Abstract and Keywords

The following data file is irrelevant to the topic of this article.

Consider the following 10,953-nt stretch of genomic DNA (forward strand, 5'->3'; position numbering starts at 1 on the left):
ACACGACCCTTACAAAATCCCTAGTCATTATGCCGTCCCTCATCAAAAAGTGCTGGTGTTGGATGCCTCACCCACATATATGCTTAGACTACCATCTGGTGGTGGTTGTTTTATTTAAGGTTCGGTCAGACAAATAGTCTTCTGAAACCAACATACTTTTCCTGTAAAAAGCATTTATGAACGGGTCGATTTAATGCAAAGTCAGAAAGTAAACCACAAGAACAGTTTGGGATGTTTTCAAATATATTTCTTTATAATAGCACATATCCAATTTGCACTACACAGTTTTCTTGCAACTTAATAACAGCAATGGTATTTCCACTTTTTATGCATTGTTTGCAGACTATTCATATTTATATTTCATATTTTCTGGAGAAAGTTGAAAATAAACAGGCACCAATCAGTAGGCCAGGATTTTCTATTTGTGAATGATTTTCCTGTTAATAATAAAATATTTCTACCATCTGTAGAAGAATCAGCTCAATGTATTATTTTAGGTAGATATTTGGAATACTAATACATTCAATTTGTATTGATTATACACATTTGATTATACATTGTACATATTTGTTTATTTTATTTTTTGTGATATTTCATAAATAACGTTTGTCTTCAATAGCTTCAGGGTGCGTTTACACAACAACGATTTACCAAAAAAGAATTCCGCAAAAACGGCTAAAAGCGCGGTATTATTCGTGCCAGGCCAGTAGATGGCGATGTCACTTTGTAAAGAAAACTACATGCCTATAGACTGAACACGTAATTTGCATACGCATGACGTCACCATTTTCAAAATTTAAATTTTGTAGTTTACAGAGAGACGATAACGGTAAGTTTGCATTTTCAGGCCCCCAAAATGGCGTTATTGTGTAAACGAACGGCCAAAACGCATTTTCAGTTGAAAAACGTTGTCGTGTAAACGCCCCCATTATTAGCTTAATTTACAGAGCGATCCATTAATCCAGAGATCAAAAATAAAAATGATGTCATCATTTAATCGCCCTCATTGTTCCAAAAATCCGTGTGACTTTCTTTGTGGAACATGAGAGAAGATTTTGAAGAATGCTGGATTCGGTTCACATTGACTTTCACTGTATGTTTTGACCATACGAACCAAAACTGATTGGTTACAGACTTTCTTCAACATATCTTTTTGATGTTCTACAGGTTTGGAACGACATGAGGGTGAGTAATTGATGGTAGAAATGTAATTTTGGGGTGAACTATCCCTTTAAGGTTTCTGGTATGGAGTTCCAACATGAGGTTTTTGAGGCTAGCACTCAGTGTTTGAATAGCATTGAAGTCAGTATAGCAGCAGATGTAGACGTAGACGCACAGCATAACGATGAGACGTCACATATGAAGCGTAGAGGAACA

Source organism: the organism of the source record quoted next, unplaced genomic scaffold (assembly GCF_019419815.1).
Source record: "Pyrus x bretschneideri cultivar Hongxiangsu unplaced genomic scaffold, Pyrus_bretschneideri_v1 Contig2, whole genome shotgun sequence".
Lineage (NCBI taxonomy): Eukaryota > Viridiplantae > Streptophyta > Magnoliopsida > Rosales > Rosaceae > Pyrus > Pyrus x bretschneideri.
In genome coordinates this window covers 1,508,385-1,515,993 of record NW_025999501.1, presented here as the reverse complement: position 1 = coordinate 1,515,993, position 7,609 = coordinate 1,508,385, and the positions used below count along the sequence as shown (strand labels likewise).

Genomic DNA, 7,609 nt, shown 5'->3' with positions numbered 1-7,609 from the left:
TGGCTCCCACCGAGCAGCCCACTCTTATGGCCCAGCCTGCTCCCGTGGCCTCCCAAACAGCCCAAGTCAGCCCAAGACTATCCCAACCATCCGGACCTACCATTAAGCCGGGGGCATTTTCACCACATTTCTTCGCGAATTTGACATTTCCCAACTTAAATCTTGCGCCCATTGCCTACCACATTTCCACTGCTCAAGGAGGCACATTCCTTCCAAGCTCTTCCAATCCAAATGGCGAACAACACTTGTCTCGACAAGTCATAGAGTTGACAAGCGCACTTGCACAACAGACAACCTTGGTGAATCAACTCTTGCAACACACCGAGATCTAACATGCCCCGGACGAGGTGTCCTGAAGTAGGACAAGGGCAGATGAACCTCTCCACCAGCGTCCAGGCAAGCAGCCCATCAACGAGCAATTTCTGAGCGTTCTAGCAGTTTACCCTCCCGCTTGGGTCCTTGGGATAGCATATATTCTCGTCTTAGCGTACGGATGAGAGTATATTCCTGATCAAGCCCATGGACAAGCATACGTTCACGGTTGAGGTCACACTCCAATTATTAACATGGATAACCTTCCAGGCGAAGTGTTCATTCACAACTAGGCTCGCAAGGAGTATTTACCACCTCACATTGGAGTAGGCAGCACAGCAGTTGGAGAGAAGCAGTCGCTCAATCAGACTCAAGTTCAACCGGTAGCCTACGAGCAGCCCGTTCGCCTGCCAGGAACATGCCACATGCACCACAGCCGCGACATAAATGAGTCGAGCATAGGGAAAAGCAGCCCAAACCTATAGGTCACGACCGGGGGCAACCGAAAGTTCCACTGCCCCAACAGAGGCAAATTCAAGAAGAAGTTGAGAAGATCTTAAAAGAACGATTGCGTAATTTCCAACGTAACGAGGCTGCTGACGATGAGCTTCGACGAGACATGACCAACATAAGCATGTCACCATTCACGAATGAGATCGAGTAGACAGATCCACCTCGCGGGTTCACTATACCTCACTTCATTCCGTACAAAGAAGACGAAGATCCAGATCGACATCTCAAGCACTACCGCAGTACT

This articleanalyses archaeological evidence concerning the condition and developments in Phoenicia during the Iron Age II. It suggests that the Phoenician history during this period is aligned with the history of Tyre, which took the initiative in transforming Phoenicia into a commercial, territorial and colonial power. The article explains the causes of Tyre’s ascendancy during this period. These include the destruction of Ugarit at the beginning of the twelfth century BC, the decline of Egypt (which left Phoenicia free of administrative interference), and the absence of competitors in Levantine trade after the ‘crisis years’ that left the Phoenician cities in a position to resume the long-range economic strategy which had caused cities such as Byblos and Ugarit to prosper.
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